Mexicohas given another $5bn in aid to state oil company Petróleos Mexicanos as the former monopoly launched a bond swap designed to stave off the risk of a catastrophic debt downgrade.
The cash injection comes just days after the leftist nationalist government, which has been slashing government spending to free up cash for Pemex and to fund flagship social programmes, announced 86bn pesos ($4.4bn) in cash and tax breaks for the company in its 2020 budget.
The bond swap, expected to be in the order of $15bn, is designed to ease a looming repayment crunch on Pemex’s $104bn debt, with an estimated $44bn due in the next four years.
The finance ministry, which is grappling with an economy teetering on the brink of recession, said it would fund the additional $5bn in aid from unspecified “financial assets deposited in the federal Treasury”.
The aid would not impact Mexico’s net debt or public sector borrowing requirements, it added. President Andrés Manuel López Obrador has ordered the government and Pemex, which has been struggling to raise production and relies on state aid, not to raise borrowing.
Pemex said the $5bn would be used to refinance bonds due from 2020-23 and that proceeds from the new offerings would support the refinancing of short-term debt. Pricing was expected on Thursday.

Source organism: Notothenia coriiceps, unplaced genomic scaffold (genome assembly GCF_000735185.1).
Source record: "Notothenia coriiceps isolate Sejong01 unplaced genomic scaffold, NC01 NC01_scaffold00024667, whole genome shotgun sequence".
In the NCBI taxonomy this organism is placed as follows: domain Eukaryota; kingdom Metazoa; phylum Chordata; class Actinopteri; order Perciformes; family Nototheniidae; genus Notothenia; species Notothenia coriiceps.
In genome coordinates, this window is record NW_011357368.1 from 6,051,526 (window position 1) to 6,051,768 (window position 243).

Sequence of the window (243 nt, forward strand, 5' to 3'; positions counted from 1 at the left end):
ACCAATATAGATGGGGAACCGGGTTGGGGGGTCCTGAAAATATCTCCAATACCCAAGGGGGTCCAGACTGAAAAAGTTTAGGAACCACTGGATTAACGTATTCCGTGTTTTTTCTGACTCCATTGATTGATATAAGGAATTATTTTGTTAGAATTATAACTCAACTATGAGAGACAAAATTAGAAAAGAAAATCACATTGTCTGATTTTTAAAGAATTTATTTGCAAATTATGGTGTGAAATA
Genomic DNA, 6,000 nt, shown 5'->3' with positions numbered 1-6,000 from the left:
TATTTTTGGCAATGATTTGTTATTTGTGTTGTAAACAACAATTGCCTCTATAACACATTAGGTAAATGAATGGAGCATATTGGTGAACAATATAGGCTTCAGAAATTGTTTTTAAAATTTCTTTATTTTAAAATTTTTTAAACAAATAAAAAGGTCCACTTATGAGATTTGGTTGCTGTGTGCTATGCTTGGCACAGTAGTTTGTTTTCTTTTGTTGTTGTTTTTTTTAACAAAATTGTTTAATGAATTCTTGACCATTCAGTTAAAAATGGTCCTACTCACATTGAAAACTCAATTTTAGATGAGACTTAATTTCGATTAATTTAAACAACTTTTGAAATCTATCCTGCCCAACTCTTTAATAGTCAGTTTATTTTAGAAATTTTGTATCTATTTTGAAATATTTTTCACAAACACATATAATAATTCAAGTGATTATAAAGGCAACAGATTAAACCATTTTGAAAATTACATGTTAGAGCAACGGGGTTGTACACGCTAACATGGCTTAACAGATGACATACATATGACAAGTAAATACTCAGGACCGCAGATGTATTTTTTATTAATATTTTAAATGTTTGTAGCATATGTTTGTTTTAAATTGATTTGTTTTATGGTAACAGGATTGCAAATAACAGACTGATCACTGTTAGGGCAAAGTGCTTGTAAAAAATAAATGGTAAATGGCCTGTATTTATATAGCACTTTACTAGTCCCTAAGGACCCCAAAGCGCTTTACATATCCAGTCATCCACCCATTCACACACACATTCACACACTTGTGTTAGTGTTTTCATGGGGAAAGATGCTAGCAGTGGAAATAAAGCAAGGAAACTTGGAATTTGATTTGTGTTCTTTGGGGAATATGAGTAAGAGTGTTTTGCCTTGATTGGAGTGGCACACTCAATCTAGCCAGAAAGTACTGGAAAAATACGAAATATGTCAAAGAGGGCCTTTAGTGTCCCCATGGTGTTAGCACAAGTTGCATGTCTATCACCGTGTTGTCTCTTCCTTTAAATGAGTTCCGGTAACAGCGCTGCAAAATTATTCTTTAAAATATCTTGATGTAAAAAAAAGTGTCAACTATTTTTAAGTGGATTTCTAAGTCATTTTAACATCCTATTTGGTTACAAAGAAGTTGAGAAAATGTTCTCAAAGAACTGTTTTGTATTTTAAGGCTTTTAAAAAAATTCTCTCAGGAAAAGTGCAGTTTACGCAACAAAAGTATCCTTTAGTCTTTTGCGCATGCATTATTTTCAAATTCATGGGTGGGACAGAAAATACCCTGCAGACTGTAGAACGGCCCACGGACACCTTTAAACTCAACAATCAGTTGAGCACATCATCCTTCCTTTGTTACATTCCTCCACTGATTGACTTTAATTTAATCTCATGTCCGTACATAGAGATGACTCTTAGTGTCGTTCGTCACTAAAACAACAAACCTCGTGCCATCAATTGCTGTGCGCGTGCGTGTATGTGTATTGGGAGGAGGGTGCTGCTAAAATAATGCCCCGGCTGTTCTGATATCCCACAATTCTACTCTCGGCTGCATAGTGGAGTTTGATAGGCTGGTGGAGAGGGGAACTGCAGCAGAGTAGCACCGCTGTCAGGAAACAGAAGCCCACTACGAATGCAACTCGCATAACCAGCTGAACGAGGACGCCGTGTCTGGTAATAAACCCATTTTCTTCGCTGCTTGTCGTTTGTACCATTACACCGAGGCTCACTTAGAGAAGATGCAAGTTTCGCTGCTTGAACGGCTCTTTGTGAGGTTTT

Tim Jagger, head of emerging markets debt at Columbia Threadneedle, said the operation “kicks the can down the road a little more” and could delay a Pemex downgrade by 12-18 months.
Fitch Ratings downgraded Pemex to junk in June, and the company’s low production and reserves and what rating agencies see as insufficient government aid have threatened a second downgrade.
Two junk ratings could spark forced selling by institutional investors and hit Mexico’s sovereign rating, which remains investment grade.
Pemex appointed Citigroup, Goldman Sachs, HSBC, JPMorgan, Bank of America Merrill Lynch, Crédit Agricole CIB and Mizuho Securities to run the market operation, which one person familiar with the deal said was designed to “disappear” upcoming debt repayments in a bid to avert the downgrade risk.
Under the deal, Pemex will offer 7-year, 10-year and 30-year paper “to support the refinancing of short-term debt”, Pemex said. The company also intends to conduct a bond swap targeting bonds due in 2022-25 and 241-48 to ease the repayment pressure.
However, one investor who asked not to be named said the fact that Pemex was returning to markets after telling investors in the past weeks that they had no plans to do so “raises some yellow flags”.
“The market is going to extract a premium,” the investor added. “They’re running out of cash and if you look at the budget the government released this week, it is making heroic assumptions around the volume of production.”
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